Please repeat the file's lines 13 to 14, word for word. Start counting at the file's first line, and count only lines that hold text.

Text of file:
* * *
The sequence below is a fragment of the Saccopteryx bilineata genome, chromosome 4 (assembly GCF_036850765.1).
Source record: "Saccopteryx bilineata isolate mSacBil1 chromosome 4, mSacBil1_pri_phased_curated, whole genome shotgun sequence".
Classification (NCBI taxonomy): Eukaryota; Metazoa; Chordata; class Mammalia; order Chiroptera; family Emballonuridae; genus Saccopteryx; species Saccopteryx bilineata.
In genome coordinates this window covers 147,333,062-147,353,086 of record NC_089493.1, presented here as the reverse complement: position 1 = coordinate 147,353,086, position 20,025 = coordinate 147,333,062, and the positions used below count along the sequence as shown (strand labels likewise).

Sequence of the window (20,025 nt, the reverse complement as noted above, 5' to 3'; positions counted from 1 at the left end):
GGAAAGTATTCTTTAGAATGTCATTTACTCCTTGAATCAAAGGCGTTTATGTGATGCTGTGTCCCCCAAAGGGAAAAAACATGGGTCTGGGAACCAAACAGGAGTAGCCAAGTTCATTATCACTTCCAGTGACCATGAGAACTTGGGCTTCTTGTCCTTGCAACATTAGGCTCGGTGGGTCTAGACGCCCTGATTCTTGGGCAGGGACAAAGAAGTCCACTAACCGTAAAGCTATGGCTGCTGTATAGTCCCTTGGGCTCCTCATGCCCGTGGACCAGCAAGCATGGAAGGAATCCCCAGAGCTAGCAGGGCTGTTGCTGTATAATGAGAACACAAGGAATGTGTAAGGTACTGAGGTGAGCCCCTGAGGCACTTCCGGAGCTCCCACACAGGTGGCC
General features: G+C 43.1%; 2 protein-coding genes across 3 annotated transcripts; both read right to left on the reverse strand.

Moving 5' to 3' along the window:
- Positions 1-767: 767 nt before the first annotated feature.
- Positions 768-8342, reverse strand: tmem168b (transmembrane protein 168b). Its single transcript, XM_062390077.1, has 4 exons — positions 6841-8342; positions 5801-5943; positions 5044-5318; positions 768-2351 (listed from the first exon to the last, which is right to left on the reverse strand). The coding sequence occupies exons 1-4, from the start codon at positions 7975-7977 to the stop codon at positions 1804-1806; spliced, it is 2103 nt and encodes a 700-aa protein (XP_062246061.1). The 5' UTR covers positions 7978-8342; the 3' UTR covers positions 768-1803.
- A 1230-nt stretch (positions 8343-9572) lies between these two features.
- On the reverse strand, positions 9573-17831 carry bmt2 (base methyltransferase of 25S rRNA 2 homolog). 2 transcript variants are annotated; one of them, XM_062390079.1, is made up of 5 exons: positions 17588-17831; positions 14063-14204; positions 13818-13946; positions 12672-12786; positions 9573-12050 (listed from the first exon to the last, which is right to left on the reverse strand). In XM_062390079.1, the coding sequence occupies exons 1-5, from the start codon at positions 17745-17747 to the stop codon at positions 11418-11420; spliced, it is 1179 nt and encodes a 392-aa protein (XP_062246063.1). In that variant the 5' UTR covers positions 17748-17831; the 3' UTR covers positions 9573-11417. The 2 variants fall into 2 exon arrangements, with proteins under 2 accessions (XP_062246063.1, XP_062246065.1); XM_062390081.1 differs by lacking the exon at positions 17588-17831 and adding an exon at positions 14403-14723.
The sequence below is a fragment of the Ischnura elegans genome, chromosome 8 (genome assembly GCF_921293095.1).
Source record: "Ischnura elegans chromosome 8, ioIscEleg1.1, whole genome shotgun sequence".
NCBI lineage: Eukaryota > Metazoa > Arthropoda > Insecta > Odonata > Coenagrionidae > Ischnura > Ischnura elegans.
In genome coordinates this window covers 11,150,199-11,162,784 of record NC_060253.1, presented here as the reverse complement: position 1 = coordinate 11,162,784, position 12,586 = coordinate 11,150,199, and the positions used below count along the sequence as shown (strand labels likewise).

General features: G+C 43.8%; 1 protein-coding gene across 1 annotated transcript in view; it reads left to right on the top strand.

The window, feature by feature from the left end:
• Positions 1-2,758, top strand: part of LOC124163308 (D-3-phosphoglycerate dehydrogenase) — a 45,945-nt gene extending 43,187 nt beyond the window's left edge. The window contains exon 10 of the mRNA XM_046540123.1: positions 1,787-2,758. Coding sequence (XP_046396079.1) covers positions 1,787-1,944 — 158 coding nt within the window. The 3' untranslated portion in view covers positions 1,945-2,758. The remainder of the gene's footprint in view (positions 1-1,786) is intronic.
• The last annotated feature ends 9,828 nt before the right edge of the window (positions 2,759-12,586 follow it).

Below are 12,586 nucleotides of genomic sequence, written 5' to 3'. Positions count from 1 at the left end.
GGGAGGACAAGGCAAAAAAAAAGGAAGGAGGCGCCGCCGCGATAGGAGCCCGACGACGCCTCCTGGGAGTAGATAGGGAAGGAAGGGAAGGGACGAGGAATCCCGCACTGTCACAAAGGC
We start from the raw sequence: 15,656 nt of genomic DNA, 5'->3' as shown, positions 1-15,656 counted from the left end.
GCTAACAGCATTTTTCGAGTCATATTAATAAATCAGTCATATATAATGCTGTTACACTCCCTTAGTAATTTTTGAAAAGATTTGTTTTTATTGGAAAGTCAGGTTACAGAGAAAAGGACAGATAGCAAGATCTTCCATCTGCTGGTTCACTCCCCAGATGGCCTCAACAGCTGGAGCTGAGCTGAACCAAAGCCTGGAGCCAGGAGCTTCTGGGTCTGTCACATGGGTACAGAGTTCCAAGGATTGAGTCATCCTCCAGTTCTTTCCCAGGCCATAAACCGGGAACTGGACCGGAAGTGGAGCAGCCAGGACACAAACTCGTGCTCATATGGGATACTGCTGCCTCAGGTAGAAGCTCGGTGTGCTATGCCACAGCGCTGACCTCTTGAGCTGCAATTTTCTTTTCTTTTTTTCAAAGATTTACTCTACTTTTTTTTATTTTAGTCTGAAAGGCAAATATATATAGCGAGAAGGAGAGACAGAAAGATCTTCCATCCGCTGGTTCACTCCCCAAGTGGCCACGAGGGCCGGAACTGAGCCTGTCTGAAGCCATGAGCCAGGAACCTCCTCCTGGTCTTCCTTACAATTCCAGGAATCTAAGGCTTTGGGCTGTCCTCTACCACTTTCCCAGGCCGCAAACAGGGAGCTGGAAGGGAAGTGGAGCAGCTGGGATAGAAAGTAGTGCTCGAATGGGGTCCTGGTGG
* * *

The sequence below is a fragment of the Ischnura elegans genome, chromosome 8 (genome assembly GCF_921293095.1).
Source record: "Ischnura elegans chromosome 8, ioIscEleg1.1, whole genome shotgun sequence".